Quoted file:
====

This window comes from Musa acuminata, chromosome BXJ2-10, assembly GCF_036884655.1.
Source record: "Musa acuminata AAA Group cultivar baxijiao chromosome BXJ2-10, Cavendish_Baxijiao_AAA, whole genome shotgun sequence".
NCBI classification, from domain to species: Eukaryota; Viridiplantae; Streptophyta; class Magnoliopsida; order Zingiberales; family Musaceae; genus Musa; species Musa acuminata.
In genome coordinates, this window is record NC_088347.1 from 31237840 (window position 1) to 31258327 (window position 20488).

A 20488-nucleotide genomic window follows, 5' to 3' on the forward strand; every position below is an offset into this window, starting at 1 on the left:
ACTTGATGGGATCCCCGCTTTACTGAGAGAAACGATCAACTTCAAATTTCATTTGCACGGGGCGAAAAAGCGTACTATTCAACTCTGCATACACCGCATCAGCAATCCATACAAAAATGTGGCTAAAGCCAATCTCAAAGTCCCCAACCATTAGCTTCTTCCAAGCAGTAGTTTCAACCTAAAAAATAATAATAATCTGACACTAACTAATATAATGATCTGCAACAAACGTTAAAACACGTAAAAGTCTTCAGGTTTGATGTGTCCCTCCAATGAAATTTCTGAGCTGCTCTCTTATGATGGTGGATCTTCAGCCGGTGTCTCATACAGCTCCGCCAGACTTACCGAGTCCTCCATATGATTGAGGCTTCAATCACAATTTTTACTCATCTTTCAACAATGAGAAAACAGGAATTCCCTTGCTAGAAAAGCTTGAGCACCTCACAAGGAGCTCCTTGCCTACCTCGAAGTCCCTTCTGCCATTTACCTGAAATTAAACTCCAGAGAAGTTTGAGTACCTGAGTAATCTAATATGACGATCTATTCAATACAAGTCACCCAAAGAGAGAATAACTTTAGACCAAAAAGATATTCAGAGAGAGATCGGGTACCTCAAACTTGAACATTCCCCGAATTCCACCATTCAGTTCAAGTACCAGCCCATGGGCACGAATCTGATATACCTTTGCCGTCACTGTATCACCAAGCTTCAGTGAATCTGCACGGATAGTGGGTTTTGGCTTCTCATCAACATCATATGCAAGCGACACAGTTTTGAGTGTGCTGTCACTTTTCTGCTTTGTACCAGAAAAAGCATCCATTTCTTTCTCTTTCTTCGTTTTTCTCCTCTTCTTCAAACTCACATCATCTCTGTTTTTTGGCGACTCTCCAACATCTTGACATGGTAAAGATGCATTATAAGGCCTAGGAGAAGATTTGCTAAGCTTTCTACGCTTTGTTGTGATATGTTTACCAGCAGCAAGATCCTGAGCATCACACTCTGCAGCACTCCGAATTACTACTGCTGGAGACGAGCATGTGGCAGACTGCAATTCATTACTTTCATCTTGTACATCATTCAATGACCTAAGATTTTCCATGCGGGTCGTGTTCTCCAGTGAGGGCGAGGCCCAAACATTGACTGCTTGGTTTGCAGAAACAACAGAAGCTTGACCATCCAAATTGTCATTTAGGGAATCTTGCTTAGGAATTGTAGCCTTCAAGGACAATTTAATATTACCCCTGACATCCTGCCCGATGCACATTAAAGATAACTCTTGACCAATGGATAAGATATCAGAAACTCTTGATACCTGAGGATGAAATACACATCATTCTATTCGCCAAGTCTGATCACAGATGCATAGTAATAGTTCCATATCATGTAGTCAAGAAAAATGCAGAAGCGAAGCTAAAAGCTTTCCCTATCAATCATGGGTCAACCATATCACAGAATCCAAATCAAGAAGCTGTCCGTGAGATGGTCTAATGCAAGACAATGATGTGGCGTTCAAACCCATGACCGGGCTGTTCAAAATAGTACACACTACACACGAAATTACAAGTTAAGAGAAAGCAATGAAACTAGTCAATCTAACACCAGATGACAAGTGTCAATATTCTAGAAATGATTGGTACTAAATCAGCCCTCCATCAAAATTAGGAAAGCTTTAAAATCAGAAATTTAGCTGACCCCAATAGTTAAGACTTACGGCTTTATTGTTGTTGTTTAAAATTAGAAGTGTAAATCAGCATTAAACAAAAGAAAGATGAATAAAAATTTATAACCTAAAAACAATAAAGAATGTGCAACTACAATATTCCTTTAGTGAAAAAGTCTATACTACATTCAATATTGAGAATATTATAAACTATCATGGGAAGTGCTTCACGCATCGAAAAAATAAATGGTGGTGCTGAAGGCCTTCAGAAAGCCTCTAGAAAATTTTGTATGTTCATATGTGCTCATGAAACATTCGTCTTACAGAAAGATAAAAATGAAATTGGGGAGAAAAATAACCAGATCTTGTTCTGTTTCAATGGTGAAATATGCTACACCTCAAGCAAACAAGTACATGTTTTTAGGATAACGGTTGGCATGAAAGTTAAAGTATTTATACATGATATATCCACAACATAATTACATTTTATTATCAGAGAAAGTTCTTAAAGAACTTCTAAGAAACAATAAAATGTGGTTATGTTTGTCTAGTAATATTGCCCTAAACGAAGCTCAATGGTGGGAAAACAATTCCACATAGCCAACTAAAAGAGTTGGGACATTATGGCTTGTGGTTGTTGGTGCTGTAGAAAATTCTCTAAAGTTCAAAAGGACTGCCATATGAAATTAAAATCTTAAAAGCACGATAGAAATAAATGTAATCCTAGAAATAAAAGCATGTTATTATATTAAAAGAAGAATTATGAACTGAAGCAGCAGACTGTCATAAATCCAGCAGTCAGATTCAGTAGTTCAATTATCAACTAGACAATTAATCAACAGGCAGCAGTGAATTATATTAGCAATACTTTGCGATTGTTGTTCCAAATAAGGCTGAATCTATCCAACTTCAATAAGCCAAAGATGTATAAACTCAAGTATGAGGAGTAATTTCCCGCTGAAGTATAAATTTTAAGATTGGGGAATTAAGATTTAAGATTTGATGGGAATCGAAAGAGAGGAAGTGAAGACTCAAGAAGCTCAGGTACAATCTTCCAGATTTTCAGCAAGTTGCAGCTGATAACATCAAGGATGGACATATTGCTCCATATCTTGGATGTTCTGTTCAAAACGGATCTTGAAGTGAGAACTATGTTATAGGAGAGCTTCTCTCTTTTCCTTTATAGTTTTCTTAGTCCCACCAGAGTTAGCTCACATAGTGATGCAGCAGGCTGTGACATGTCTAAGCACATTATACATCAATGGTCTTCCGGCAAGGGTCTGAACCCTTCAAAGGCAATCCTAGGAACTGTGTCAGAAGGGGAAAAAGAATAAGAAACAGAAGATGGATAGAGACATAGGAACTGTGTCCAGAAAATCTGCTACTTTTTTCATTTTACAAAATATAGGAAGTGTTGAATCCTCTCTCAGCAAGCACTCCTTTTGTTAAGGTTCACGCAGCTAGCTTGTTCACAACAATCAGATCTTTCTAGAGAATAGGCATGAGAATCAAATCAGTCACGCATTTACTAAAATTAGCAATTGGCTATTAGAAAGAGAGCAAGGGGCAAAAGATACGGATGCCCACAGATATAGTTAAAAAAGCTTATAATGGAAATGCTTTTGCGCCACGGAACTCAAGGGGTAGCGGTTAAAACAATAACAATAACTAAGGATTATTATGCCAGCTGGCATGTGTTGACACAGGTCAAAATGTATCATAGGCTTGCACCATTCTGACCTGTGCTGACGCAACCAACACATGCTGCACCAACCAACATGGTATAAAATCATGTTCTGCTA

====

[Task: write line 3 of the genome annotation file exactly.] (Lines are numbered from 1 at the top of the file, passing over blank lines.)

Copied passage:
NCBI classification, from domain to species: Eukaryota; Viridiplantae; Streptophyta; class Magnoliopsida; order Zingiberales; family Musaceae; genus Musa; species Musa acuminata.